Maverick Citizen


Authorities okay hunting and killing of Cape baboon despite call to Minister Creecy for a moratorium

Authorities okay hunting and killing of Cape baboon despite call to Minister Creecy for a moratorium
(Photo: Paula Bronstein / Getty Images)

The killing of Julius, of the Plateau troop, illustrates again how the City of Cape Town, SANParks, Table Mountain National Park and CapeNature have failed baboons and management of the baboon-human interface.

On 20 July 2022, Baboon Matters, Beauty Without Cruelty SA, Baboons of the South and the Green Group Simon’s Town co-signed and sent a request for a moratorium on killing baboons on the Cape Peninsula to Minister of Forestry, Fisheries and the Environment Barbara Creecy. This request was copied to the executive decision-makers at the City of Cape Town, SANParks, Table Mountain National Park (TMNP) and CapeNature.

Given that the minister had just called urgent meetings regarding management of the peninsula baboons – where, among other points, she noted that killing individual males upset the social hierarchy of the troops and should not be allowed – why then did these advocacy groups feel the need for the security of a moratorium to protect baboons when all parties appeared to be committed to “sitting around the table together” and working on (yet another) task team?

Apart from the fact that the authorities have not been able to resolve the issues of legal mandates and responsibilities in the past 20 years, and apart from the fact that the lack of willingness among the three main role-players to cooperate and sign off on the most basic of documents such as a strategic management plan for this isolated population of baboons, there is a long history of a lack of transparency from the authorities and corresponding mistrust from civil society. 

Environment Minister Barbara Creecy. (Photo: EPA-EFE / Nic Bothma)

In just one example of the lack of transparency that has confounded trust issues, Sylon, the well-loved male of the Waterfall troop, was killed the day following a meeting of the CARBS (Councillor Appointed Reps Baboons South) in February 2020; not one word of the intention to kill Sylon was heard during the long meeting. 

Knowing that “problem” baboons are all too frequently killed first and public concerns dealt with later, we were apprehensive when just days after the second public discussion on baboon management, instead of fresh thinking and moving towards the “new co-existence model” proposed by the City of Cape Town, the City and CapeNature instead issued a worrisome joint press statement.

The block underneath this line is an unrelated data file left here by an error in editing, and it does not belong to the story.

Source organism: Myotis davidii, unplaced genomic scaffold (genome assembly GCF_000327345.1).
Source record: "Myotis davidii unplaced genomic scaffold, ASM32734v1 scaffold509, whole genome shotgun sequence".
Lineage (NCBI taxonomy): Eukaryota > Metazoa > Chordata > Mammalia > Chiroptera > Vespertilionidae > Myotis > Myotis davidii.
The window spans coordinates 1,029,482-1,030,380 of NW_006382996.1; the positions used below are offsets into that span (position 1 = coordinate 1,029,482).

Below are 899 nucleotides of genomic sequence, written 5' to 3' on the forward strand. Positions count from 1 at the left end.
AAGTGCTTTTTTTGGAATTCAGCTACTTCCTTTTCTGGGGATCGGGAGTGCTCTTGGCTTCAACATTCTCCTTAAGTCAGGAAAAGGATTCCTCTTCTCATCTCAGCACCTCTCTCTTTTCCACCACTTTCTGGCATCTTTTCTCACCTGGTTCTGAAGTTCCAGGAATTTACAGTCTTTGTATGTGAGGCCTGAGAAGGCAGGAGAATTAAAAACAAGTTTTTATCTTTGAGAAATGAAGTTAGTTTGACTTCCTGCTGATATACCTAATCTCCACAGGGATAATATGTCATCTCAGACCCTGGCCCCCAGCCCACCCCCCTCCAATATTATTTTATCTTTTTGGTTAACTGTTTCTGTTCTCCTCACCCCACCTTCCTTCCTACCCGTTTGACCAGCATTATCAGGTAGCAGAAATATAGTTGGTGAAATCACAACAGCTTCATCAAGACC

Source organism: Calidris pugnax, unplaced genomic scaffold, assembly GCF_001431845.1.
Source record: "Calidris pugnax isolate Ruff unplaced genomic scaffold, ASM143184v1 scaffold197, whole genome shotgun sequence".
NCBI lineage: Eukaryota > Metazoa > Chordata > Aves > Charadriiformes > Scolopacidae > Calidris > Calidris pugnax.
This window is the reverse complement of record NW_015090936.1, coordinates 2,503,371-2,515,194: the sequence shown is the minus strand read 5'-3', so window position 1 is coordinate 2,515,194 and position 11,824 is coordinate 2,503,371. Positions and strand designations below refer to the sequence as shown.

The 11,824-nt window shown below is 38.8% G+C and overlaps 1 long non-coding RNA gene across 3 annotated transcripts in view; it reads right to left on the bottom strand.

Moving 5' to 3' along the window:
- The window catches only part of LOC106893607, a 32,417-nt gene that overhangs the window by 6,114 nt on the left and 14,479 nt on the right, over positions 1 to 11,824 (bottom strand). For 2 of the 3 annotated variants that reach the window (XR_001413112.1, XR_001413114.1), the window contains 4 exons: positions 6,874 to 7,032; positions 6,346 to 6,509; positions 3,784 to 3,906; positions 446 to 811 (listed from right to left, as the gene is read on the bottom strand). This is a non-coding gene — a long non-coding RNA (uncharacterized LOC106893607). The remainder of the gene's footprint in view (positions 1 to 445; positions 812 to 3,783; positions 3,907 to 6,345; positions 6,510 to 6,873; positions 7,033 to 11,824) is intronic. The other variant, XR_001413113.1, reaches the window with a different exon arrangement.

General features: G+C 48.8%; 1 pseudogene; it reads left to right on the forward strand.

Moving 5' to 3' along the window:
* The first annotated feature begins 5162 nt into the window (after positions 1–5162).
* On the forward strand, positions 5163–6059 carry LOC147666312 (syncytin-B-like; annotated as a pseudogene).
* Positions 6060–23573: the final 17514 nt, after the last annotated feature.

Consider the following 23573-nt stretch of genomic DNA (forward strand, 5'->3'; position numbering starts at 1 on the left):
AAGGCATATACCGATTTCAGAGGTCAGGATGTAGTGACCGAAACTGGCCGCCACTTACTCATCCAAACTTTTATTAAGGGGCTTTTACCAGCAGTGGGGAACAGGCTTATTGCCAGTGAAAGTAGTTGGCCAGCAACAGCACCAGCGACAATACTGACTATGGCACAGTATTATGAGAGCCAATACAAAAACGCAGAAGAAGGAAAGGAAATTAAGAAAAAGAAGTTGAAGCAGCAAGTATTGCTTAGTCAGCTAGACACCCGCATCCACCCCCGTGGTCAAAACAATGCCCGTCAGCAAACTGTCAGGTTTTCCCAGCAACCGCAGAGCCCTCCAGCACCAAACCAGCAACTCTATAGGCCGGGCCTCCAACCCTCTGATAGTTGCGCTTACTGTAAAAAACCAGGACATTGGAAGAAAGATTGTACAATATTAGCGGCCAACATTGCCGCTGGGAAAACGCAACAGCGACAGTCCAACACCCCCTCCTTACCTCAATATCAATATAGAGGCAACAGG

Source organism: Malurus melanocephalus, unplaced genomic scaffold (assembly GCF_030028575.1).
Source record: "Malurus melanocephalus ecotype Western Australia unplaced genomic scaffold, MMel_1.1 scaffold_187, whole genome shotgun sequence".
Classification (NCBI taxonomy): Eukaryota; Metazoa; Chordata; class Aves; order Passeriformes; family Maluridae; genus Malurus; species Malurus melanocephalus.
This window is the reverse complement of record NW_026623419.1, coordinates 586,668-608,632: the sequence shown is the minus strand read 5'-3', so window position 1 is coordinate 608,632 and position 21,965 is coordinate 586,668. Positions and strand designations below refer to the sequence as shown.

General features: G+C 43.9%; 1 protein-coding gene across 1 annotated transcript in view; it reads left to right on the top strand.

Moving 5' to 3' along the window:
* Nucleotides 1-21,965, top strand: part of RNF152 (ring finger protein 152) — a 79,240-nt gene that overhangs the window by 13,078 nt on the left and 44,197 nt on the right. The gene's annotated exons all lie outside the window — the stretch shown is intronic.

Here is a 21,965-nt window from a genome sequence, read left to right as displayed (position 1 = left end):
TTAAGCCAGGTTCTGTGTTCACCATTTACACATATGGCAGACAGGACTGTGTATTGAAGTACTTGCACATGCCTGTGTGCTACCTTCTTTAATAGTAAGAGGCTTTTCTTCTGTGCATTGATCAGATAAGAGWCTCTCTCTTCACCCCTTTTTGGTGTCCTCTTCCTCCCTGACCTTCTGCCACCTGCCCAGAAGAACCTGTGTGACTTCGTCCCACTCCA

Read more in Daily Maverick: “What GPS trackers revealed about Cape Town’s baboon troop movements   

On 15 June 2022, the City and CapeNature called for applications to relocate three male baboons who were noted for “raiding” behaviour and described as “assertive and brazen” (despite numerous requests for the authorities to moderate use of anthropomorphic and sensationalist language).

A mother and baby from the Waterfall baboon troop in Simon’s Town. (Photo: Joyrene Kramer)

What the press release really means is that if an NGO or wildlife facility does not step forward and take these male baboons, together with all associated costs, the baboons will be killed in terms of the current protocols (BTTG3).

In addition to the three individual males (Gift of the Kommetjie troop, Van Damme of the Smitswinkel troop and Nomahlehle of the Waterfall troop) we have been informed that the authorities are considering “reducing the numbers” of baboons and that specifically the CT2 troop of Constantia may be one of the “compromise” decisions taken.

Killing is not the answer

After two decades of lethal management decisions, during which nearly 80 baboons have been killed in terms of the protocols, with no obvious improvement to management as a result of their deaths, we are adamant that killing baboons does not solve the issue of baboons coming into urban areas for easy food rewards, and in many cases the removal of dominant baboons (male and female) exacerbates problems by causing havoc with troop structures.

Read more in Daily Maverick: “It’s too late for the ‘can’t interfere with nature’ argument – suffering baboons need our help and compassion

Given the fact that the partners (City of Cape Town, CapeNature, TMNP and SANParks) are reportedly resolving the long-outstanding issue of mandates and are supposedly working collaboratively, then a moratorium on killing baboons while they sort themselves out should not be considered an unreasonable request.

A cyclist watches baboons close to Cape Point. (Photo: Gallo Images /Sunday Times / Marianne Schwankhart)

A baboon picks fleas off of his mate at the Cape Point Nature Reserve in Cape Town. (Photo: Gallo Images / Mark Skinner)

It seems that we are wrong again, although we have not received any official response to the request for a moratorium, but we could be forgiven for thinking that CapeNature had sent a very clear message when we received word that Julius of Plateau Road had been killed just days after our request for a moratorium.

The fact that CapeNature issued a hunting permit to kill a baboon at this tenuous time raises a number of important issues, not least of which is: how can the partners ever get to a point of working collaboratively when they act so independently of each other, and often with detrimental impacts? CapeNature did not have to liaise with the City when reaching the decision allowing Julius to be hunted, but their decision certainly has direct impact on the City who have been calling for positive inputs and solutions for baboon management and are now having to deal with very angry residents. Issuing a hunting permit meant that Julius was shot.